The government has set new standards for measuring blood pressure in children based on age, weight, height and sex. According to the latest standards children as young as age 3 should receive regular blood pressure checks.
Kids who fall in the 95th percentile for blood pressure are diagnosed with high blood pressure. Kids who fall between the 90th percentile and 95th percentiles are said to have pre-hypertension -- a relatively new classification aimed at treating borderline high blood pressure before it becomes a full-fledged problem. Adolescents are diagnosed like adults -- problems start when blood pressure reaches 120/80 millimeters of mercury.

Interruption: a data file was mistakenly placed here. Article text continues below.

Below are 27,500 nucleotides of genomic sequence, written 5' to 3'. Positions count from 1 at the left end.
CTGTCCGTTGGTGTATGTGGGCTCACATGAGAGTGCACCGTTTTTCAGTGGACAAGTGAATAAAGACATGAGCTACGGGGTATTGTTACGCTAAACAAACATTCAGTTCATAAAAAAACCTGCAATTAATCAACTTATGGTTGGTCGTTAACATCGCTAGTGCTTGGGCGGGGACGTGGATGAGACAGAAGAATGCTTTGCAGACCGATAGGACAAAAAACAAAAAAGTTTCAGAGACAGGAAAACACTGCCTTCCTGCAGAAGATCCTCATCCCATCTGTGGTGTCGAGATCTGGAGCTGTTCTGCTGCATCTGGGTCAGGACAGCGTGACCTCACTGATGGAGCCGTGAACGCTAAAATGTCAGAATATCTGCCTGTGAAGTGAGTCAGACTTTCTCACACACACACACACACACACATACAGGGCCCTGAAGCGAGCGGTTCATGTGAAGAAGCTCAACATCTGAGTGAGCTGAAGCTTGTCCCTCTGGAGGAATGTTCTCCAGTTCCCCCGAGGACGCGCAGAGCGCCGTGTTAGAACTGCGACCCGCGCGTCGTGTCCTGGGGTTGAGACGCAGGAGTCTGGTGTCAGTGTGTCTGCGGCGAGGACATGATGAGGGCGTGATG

In all cases, the guidelines recommend lifestyle modifications, such as losing weight, improving diet, and increasing physical activity, to get blood pressure back to normal. In serious cases, drug therapy is warranted. Some children may also need to be tested for an enlargement of the main pumping chamber of the heart, a key sign high blood pressure is doing damage to the body.
Researchers say the long-term health risks for hypertensive children and adolescents can be substantial, hence it is very important that clinical measures be taken to reduce risks and to optimize positive health outcomes.